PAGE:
Former Colleagues Defend Bolton's Management Style
July 7, 2008 - 8:22 PM
(CNSNews.com) - Forty-three of John Bolton's former colleagues at the American Enterprise Institute want to set the record straight: They've sent a letter to the Senate Foreign Relations Committee, defending Bolton's conduct and management style.
"We were colleagues of John Bolton during his tenure as senior vice president of the American Enterprise Institute from January 1997 through May 2001. We are writing to tell you and your colleagues that the various allegations that have been raised before your Committee, concerning Mr. Bolton's management style and conduct in other organizations and circumstances, are radically at odds with our experiences in more than four years of intense, frequent and continuous interaction with him."
The letter, addressed to Foreign Relations Committee Chairman Sen. Richard Lugar and ranking Democrat Joseph Biden, said Bolton was a "demanding" colleague all right -- as demanding of himself as he was of others.
"He was unfailingly courteous and respectful to us, regardless of our AEI positions or seniority," Bolton's former colleagues said.
They called it "preposterous" that Bolton would want to punish or settle scores with subordinates who disagreed with him - and several of them noted that they were Bolton's subordinates at AEI.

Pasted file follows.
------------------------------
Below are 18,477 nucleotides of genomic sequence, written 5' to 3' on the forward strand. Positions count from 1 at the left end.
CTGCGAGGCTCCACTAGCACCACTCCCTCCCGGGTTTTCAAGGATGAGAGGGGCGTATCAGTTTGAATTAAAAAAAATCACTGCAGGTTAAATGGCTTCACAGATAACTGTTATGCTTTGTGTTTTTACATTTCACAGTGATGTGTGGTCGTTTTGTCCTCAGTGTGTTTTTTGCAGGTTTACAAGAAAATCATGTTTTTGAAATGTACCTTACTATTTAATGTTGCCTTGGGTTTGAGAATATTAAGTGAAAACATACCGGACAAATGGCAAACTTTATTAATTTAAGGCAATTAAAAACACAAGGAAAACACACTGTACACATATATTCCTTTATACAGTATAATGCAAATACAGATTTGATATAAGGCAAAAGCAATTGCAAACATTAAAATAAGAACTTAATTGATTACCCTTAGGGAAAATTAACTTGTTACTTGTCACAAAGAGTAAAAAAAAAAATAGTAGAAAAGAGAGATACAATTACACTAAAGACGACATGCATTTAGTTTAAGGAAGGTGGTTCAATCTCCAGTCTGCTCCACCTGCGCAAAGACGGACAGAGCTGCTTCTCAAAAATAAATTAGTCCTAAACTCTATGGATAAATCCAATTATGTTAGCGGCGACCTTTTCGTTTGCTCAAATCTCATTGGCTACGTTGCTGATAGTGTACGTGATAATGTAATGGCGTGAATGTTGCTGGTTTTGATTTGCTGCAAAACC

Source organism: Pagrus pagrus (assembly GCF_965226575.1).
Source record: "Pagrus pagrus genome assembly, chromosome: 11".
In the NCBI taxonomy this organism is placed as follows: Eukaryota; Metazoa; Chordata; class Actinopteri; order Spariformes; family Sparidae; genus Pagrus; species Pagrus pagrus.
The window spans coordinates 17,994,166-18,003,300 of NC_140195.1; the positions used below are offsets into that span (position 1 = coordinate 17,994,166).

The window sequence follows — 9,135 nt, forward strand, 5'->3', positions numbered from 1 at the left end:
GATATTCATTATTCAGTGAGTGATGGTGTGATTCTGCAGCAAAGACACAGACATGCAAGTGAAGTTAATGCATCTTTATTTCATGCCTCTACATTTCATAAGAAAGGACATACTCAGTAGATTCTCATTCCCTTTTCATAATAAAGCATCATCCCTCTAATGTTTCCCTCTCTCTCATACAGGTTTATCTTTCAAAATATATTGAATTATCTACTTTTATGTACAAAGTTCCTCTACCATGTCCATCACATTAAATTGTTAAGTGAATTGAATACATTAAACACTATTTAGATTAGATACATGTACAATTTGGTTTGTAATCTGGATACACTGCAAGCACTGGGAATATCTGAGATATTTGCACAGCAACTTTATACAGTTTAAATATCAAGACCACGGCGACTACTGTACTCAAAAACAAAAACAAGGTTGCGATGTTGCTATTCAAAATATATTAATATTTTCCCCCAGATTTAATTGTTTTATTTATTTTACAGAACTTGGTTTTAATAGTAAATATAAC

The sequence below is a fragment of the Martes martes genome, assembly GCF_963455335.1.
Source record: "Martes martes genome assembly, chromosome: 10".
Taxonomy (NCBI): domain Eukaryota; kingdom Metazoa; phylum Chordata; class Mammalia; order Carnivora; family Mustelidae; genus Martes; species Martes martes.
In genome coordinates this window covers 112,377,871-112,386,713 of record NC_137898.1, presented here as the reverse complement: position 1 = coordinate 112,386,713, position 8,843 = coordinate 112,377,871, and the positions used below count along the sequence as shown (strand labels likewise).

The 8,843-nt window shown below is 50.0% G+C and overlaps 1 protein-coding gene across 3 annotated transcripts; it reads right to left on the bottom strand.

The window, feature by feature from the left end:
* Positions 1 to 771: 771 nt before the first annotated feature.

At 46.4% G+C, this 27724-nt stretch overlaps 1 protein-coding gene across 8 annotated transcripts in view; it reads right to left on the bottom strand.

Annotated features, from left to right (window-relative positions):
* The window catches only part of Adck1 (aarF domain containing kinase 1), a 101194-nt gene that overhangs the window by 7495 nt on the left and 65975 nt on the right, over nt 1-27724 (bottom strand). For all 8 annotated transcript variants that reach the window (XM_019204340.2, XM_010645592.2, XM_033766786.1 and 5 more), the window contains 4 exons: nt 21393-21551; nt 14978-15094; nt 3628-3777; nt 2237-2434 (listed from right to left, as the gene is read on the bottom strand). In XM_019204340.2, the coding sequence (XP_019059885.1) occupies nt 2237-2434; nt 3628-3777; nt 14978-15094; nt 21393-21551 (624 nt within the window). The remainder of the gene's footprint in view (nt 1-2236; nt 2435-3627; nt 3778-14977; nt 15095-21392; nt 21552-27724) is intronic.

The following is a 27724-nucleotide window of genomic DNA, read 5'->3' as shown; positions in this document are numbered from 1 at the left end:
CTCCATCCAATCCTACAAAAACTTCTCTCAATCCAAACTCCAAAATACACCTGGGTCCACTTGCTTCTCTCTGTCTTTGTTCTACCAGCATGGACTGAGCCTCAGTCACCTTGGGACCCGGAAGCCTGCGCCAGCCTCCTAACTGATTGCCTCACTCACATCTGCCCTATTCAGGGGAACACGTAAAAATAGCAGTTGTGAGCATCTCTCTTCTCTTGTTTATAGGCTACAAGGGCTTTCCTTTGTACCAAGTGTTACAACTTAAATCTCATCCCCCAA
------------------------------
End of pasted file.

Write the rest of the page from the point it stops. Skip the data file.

They described Bolton's style as "clear and consistent" in cases where disagreements arose: "He would state his own views openly and directly, expect others to be equally open and direct, and go out of his way to encourage subordinates to be open and direct, all in the service of arriving at the best possible decision."
Sometimes Bolton's own views would change as a result of discussion, his former colleagues said.
But once a decision was reached, Bolton expected subordinates to get with the program, just as he followed the decisions reached by his peers or superiors.
The letter praised the "crispness, openness, fairness, and efficiency" of Bolton's management style at AEI, and it questioned the "strange allegations" that surfaced after President Bush nominated Bolton to serve as U.S. ambassador to the United Nations.
(Several people who testified at Bolton's confirmation hearing described him as a temperamental and vindictive man who lashed out at people who disagreed with him -- even chasing one woman down a hallway to yell at her. But Bolton's defenders note there are plenty of people in Washington who don't suffer fools gladly.)
"Contrary to the portrayals of his accusers, he combines a temperate disposition, good spirit, and utter honesty with his well-known attributes of exceptional intelligence and intensity of purpose," his former AEI colleagues wrote.
Such a "rare combination" is a "highly desirable" attribute for the next U.N. ambassador, the letter said.
The American Enterprise Institute for Public Policy Research describes itself as a think tank that is "dedicated to preserving and strengthening the foundations of freedom -- limited government, private enterprise, vital cultural and political institutions, and a strong foreign policy and national defense."
President Bush is standing by Bolton, calling him the right man for the U.N. job. His nomination remains bottled up in committee for the time being.
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